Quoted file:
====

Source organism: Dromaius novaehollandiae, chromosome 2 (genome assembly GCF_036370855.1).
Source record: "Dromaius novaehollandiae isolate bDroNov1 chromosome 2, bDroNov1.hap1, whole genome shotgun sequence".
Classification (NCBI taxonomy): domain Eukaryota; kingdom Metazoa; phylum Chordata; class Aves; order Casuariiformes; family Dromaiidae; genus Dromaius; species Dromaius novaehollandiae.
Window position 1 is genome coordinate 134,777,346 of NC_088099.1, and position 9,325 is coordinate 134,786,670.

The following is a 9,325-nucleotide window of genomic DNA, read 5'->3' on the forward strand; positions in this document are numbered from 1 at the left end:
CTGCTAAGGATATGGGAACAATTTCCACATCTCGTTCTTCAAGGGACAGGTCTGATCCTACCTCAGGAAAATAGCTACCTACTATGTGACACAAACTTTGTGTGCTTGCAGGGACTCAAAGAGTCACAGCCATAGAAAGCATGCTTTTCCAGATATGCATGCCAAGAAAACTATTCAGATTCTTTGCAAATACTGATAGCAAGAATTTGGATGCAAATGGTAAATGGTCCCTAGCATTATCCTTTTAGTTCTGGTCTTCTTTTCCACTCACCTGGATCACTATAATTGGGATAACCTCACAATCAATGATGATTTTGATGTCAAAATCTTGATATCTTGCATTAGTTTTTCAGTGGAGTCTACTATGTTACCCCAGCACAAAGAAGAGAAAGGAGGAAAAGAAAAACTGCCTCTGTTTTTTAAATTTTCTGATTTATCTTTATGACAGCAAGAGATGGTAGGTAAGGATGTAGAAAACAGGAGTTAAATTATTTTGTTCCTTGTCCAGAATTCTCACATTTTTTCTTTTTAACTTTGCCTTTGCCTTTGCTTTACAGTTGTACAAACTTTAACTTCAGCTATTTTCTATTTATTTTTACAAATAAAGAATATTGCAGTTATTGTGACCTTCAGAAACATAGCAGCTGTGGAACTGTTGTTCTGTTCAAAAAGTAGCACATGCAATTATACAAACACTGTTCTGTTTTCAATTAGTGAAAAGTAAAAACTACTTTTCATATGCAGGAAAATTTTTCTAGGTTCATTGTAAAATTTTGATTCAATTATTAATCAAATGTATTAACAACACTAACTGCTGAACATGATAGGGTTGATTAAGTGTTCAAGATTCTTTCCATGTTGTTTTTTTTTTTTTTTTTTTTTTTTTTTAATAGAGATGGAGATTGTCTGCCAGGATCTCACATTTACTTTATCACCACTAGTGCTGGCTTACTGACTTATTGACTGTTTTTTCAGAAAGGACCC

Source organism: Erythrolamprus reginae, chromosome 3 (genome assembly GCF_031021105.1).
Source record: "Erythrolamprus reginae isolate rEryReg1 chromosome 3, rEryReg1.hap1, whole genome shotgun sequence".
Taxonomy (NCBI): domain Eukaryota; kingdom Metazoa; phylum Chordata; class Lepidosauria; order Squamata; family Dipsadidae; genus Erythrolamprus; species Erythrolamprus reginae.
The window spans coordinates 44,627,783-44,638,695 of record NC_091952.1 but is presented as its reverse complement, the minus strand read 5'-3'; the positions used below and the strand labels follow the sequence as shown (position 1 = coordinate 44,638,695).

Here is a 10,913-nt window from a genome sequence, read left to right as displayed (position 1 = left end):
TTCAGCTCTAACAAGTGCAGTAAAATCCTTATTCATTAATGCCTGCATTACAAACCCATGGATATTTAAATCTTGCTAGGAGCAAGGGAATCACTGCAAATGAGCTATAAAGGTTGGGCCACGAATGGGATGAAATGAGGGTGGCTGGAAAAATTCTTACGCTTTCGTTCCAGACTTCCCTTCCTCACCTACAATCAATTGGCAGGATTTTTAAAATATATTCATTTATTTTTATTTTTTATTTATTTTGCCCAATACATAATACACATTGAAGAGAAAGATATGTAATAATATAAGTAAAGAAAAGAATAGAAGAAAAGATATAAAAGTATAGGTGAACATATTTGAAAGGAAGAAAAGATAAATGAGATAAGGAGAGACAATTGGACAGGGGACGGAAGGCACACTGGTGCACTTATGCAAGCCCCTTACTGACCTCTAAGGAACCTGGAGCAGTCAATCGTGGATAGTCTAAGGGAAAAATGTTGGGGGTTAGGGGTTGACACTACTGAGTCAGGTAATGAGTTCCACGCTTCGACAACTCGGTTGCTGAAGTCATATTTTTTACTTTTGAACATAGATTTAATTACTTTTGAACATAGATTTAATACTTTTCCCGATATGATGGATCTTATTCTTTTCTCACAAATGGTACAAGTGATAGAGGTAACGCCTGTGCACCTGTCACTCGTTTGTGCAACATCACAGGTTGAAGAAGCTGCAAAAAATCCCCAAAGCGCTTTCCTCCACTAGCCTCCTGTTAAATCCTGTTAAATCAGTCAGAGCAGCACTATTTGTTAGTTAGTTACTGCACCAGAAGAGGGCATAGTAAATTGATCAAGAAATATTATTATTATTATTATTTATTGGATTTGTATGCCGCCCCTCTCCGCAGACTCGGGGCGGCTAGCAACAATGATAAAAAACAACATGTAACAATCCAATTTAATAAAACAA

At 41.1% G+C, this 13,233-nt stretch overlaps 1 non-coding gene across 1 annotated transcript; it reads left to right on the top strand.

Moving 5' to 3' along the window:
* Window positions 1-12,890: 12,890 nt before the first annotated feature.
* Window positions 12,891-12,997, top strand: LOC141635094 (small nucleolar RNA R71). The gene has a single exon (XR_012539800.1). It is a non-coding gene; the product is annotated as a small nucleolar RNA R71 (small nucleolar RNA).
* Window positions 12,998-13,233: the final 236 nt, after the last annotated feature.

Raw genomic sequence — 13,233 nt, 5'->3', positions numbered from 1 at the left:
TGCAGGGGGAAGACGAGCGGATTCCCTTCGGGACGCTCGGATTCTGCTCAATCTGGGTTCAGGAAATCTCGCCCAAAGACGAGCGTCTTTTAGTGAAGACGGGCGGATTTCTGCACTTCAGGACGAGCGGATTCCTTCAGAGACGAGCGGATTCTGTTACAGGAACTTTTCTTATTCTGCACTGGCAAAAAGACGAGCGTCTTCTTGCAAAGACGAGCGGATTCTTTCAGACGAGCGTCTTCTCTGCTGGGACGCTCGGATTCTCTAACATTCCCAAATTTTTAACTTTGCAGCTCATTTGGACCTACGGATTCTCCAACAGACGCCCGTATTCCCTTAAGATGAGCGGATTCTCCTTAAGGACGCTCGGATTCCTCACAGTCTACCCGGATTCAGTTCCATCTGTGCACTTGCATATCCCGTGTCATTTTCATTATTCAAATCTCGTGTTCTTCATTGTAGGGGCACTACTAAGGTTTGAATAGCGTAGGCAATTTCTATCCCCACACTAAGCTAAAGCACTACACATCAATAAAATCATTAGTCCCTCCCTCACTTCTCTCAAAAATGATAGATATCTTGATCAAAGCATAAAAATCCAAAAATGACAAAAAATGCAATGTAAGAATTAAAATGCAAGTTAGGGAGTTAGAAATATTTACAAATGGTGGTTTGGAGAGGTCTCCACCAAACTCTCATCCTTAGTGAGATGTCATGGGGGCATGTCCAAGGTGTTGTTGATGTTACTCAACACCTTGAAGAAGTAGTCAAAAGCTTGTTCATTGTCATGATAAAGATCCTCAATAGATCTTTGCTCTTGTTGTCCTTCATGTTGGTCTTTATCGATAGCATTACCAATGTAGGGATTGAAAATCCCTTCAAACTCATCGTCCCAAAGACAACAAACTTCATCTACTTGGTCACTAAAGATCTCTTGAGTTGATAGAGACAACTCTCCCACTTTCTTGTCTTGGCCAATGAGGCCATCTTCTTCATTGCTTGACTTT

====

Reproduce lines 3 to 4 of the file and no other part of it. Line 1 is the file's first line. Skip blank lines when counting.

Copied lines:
Classification (NCBI taxonomy): domain Eukaryota; kingdom Metazoa; phylum Chordata; class Aves; order Casuariiformes; family Dromaiidae; genus Dromaius; species Dromaius novaehollandiae.
Window position 1 is genome coordinate 134,777,346 of NC_088099.1, and position 9,325 is coordinate 134,786,670.